June 9, 2017
Written by EQUIP
This article originally appeared on EQUIP. Reposted with permission.
Zimbabwe’s Ministry of Health is working to accelerate the scale-up of viral load testing in a partnership project with EQUIP Kheth’Impilo in the Chitungwiza District. By the end of 2017, the partners aim to ensure that at least 80% of all patients eligible for routine and targeted viral load testing will have been offered viral load tests.
Zimbabwe has adopted an aggressive target for viral load scale-up. The success of these plans requires additional capacity across the continuum of health care as well as support from implementing partners.
The Zimbabwe Ministry of Health opted to implement a project that would demonstrate ways to improve viral load monitoring after a national population survey in 2016 found that although 60% of people on Antiretroviral Therapy (ART) were virally suppressed, only 3% had received a viral load test result. The demonstration project is an implementation initiative delivered in partnership with the Organisation for Public Health Interventions and Development (OPHID), Population Services International (PSI), EQUIP and the US Centers for Disease Control and Prevention (CDC).
Assessments are being made at facility-level and of laboratory capacity needed to conduct viral load testing, using a Rapid Laboratory Capacity Assessment tool developed by EQUIP partner, the National Health Laboratory Service based in South Africa. With these insights, EQUIP is working to improve efficiencies in specimen collection, transport systems and storage.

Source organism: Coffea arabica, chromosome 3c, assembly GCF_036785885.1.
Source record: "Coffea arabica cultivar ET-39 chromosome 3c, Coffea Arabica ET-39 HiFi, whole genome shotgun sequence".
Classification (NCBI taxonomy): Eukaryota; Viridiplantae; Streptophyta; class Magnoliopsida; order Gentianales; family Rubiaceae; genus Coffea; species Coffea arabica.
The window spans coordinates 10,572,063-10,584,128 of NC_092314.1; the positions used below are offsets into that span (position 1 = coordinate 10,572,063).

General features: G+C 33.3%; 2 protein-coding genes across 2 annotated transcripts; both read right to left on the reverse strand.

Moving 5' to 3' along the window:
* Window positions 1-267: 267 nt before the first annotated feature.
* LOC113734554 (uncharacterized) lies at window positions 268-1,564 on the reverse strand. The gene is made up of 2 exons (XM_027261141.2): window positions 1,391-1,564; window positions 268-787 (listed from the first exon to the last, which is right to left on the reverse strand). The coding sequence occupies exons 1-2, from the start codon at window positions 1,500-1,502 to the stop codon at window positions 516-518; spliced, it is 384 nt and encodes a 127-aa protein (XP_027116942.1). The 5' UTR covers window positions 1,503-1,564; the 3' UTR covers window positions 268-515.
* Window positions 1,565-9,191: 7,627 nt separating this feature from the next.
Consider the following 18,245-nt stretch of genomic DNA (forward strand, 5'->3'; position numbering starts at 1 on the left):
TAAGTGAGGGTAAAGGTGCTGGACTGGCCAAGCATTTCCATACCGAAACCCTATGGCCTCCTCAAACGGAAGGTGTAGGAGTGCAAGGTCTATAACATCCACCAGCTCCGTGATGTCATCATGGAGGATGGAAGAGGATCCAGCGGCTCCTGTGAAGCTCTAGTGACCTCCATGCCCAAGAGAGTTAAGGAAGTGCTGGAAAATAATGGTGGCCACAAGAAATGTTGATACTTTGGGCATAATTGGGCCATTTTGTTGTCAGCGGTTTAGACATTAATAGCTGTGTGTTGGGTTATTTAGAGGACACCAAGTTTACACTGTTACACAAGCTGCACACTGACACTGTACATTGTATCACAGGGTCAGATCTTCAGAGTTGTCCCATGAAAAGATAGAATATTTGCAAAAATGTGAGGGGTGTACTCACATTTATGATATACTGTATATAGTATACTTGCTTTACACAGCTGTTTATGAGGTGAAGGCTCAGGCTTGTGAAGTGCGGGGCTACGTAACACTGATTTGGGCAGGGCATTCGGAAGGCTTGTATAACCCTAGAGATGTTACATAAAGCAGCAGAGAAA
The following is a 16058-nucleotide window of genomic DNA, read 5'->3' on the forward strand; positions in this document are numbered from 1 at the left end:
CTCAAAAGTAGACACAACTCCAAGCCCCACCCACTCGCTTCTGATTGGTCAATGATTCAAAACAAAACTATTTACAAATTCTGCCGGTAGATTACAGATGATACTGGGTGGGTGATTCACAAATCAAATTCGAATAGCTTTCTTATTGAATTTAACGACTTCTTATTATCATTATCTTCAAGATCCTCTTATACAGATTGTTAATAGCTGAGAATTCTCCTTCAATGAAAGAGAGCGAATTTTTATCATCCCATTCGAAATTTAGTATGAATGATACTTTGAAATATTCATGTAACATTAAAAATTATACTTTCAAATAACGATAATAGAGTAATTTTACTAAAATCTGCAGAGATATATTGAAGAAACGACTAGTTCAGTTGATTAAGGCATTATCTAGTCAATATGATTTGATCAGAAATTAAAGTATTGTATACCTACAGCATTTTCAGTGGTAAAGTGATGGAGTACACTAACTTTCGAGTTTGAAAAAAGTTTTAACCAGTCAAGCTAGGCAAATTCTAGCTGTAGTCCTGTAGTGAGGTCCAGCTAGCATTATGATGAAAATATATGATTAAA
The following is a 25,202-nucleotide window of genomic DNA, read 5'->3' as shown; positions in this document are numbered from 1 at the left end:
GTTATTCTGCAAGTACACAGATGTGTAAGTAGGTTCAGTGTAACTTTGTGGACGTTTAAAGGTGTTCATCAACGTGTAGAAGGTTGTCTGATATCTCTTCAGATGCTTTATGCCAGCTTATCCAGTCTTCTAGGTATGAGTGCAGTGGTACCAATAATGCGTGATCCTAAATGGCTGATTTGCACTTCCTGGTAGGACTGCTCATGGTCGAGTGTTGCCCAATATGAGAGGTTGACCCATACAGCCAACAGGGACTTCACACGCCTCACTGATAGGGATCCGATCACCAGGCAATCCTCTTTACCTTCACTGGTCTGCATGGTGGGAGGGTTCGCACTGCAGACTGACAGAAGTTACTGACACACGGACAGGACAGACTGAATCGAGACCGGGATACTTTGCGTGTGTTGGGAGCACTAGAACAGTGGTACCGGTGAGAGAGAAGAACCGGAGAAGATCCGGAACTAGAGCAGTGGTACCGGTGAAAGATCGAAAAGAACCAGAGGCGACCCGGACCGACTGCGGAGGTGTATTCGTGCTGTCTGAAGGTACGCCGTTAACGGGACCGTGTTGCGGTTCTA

Interventions such as the purchase of motorbikes and diagnostic equipment is helping to ensure a dedicated transport service to collect specimens from the feeding health facilities and deliver the results of the monitoring tests. The project also includes training of healthcare workers to raise awareness of the importance and availability of routine viral load monitoring, as well as providing laboratory equipment to help increase capacity for viral load testing at site level. A case in point is the New Start Centre at Chitungwiza District, where the goal is to ensure samples reach the lab within six hours, and deliver results within a turn-around time of seven days.
“EQUIP is excited about the viral load scale-up demonstration project in Chitungwiza,” said Dr. Benson Chirwa, Country Director for EQUIP Kheth’Impilo, Zimbabwe. “Clearly this is a great opportunity to work with the Ministry of Health and our implementing partners including the US Centers for Disease Control and Prevention, as well as those providing facility support on accelerating viral load scale-up in line with national policy. The partnership project will also help document viral suppression as we achieve greater testing coverage.”